What are torrejas?
Torrejas are the Salvadoran cousins of French toasts or Spanish torrejas.
They are found in other regions of Latin America under the same name or slight variations of the name. Torrejas are eaten during Semana Santa (Holy Week during Easter). With cod and chickpeas, torrejas are an iconic dish of this time of the year. They are always accompanied by a sweet syrup that sometimes contains liquor. This piece of bread or brioche is soaked in milk, syrup or sometimes wine. Brioche does not keep very well, so the torrejas are a good way to use the leftovers. In El Salvador, torrejas are often accompanied by a hot drink called chilate.
How to make torrejas
In El Salvador, the torrejas are usually prepared with an egg brioche called torta de yema, that is stale for one or two days. Cinnamon, an indispensable ingredient, is added to the hot milk. Eggs are separated. The egg whites are beated while the yolks are mixed in with the flour. The brioche is soaked in these different mixtures before being fried in oil or margarine. The brioche should come out perfectly golden brown.
Separately, panela syrup, sugar cane juice cooked at high temperature, is prepared to produce a kind of molasses also known as rapadura or raspadura. Spices such as ginger powder, black pepper, nutmeg and more cinnamon are added to the syrup. Everything is then diluted in a little water and is heated until obtaining a dense syrup with a nice golden brown color. The slice of brioche in drizzled with syrup before it can be enjoyed hot or cold. When enjoyed cold, the syrup will crystallize on the surface of the slice of the brioche.
What is the origin of torrejas?
The Roman gastronome Apicius already mentions Latin recipes as early as the fourth and fifth centuries when bread dipped in milk is mentioned. These recipes appear under the name of aliter dulcia (which means “another sweet dish”). In the Middle Ages, these slices of bread dipped in milk often serve as a garnish for game birds such as partridges and pheasants. In the fourteenth century, Taillevent mentions it in Le viandier under the name of tostées dorées. This is the first appearance of the egg in this recipe. Sugar is also added. In Spain, in the fifteenth century, people started using honey instead of sugar, as mentioned in the book Libro del arte de cozina by Domingo Hernandez de Maceras (1607). In the twentieth century, the torrejas become really popular in Madrid where they are served with a glass of wine. It was the Spanish conquistadors who imported them to El Salvador and Latin America.
What are the other versions of torrejas?
In Spain, cinnamon is also inseparable from the torrejas. Clove is sometimes added. They are usually eaten during Christmas rather than during the Holy Week.
In Venezuela, the slice is fried in cooking oil. In Cuba, pastry cream is added. In Brazil, people prepare rabanada. The Czechs prepare žemlovka with raisins and apples. The final preparation is more like a cake than the torrejas.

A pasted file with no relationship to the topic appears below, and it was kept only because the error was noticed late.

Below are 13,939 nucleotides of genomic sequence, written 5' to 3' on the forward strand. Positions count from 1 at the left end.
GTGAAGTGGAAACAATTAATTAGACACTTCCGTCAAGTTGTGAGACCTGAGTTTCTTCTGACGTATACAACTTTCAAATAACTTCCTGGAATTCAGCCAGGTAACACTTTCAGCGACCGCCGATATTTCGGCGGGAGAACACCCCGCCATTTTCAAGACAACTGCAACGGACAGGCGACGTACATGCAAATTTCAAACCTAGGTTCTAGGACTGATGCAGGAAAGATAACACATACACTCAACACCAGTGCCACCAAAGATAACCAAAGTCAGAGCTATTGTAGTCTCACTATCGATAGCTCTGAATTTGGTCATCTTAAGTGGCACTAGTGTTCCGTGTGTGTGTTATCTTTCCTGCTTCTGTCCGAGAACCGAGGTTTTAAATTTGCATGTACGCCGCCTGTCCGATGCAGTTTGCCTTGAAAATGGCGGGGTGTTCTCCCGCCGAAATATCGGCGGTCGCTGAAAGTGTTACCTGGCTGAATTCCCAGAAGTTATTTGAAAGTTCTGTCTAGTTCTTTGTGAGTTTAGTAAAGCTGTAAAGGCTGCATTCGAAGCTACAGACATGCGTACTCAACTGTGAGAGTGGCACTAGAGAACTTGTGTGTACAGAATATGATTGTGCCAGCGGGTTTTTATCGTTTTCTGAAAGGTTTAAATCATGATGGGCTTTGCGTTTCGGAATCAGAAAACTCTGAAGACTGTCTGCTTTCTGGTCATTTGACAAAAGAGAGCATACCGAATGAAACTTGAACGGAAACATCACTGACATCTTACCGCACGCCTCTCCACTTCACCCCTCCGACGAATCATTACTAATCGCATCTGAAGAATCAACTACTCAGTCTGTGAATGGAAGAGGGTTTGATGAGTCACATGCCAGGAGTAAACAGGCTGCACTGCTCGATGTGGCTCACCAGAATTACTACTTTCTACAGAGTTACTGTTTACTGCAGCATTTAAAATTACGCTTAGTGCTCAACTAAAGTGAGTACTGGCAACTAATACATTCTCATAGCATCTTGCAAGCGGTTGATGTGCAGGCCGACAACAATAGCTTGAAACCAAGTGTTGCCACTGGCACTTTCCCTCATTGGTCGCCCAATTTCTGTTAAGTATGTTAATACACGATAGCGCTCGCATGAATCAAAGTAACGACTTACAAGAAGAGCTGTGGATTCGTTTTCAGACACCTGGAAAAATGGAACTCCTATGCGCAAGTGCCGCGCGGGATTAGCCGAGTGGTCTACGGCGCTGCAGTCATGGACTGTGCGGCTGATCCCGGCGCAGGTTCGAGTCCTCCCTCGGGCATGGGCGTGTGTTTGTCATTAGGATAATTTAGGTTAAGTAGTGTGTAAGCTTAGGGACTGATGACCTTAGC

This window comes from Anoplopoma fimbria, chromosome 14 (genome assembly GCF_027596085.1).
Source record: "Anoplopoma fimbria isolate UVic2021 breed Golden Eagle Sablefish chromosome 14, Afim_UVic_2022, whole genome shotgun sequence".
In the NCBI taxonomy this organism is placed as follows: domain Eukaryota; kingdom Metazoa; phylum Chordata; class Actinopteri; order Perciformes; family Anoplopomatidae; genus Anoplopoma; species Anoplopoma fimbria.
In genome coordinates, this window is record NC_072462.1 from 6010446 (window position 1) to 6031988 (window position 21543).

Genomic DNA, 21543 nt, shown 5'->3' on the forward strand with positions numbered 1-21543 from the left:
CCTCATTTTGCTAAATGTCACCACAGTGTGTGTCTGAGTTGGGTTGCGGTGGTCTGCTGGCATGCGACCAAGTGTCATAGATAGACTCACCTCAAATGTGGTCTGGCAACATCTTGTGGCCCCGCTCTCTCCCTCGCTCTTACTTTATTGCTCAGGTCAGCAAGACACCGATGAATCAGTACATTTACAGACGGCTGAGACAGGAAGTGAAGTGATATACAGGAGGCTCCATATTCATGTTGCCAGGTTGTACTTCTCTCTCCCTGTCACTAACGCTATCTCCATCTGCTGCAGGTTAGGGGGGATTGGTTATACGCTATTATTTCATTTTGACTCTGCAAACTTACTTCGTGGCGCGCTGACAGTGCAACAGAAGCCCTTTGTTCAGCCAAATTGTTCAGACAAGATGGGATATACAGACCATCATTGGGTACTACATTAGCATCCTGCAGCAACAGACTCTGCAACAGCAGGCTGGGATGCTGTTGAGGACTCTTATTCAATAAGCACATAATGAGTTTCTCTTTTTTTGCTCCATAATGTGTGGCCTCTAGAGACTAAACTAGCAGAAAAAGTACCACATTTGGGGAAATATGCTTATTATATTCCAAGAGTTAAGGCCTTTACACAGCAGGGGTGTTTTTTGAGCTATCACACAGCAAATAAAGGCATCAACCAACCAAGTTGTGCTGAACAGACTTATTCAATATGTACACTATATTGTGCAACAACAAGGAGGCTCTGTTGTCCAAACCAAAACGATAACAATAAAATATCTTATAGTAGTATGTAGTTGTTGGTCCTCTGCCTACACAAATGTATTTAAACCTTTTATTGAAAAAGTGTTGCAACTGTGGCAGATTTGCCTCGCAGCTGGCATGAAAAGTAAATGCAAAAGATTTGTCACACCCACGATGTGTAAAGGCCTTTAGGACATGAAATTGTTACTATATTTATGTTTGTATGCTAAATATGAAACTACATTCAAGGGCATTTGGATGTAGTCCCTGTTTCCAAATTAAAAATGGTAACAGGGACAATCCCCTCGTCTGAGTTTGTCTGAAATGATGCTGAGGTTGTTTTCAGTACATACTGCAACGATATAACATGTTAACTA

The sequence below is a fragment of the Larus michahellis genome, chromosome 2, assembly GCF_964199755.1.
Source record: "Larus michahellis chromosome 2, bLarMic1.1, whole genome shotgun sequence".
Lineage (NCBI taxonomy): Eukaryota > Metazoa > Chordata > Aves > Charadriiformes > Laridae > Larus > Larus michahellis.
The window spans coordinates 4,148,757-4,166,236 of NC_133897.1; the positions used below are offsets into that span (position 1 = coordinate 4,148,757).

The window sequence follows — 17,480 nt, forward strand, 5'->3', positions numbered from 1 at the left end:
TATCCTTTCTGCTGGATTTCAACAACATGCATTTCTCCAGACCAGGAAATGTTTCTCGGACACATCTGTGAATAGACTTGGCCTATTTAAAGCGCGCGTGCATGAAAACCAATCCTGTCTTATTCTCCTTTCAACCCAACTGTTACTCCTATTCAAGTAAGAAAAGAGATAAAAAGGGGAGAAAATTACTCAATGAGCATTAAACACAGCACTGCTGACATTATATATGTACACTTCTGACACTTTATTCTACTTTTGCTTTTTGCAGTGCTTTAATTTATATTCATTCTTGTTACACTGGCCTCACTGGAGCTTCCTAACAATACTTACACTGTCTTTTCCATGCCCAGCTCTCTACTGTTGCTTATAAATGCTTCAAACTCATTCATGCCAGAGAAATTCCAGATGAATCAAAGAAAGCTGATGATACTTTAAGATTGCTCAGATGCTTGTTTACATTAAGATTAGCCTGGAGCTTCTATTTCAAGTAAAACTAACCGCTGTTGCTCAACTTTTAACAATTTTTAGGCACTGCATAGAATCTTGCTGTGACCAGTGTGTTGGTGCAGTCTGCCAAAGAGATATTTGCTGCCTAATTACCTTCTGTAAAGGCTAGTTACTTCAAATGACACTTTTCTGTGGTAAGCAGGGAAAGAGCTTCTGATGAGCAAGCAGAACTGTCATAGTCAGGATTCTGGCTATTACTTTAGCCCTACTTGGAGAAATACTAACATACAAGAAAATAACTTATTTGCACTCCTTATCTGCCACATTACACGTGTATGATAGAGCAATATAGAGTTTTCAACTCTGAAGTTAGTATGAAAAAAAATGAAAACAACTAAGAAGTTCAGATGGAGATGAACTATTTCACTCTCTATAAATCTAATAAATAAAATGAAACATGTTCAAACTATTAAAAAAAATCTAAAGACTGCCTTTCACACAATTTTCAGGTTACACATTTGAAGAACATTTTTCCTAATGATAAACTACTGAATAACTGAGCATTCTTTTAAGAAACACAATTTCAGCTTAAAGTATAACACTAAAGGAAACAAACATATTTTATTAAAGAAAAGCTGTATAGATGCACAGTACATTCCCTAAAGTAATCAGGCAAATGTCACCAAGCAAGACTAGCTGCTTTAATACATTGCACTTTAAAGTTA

The soaked brioche or bread is present in many cultures of the world. Imported by Europeans, this dessert often retains its original name such as French toast, pain perdu or torrejas. The spelling sometimes differs. In Canada, maple syrup is used instead of sugar or honey and the name of pain doré (golden bread) is used instead of pain perdu (lost bread).
The idea of soaking bread with a liquid can give it a pleasant texture. Thus, in Europe, there are many recipes of stale bread on which hot soup, broth, cooked wine or liqueurs are poured.
In Germany, large quantities are prepared in terracotta jars that are placed in the hearth of the fireplace so they can be used throughout the day.
- 1 egg brioche (torta de yema), about 1½ lb, 1 or 2 days old
- 2 large eggs
- 2 tablespoons flour
- 1¼ cup whole milk
- 1 stick cinnamon
- Margarine (or oil), for frying
- 4 cups water
- Cinnamon powder (to taste)
- 5 black peppercorns
- ¼ teaspoon ground ginger
- ¼ teaspoon ground nutmeg
- 1 lb panela
Boil the milk with the cinnamon stick.
Remove from heat. Let cool and let cinnamon steep for 30 minutes.
Cut the brioche bread into 1-inch thick slices.
Separate the eggs.
Beat the egg whites, then incorporate the yolks and the flour.
Heat a generous amount of oil or margarine in a skillet over medium heat.
Dip the slices of bread quickly in the milk.
Then dip them in the egg and flour mixture.
Add to the skillet and fry on both sides without burning. The oil or margarine should be at around 340 F.
Place all the ingredients in a non-stick pan.
Boil over low heat for a few minutes until the panela dissolves and until a thick syrup is obtained (about 10 to 15 minutes).
Remove from heat and let cool slightly. The liquid will thicken a little more during cooling.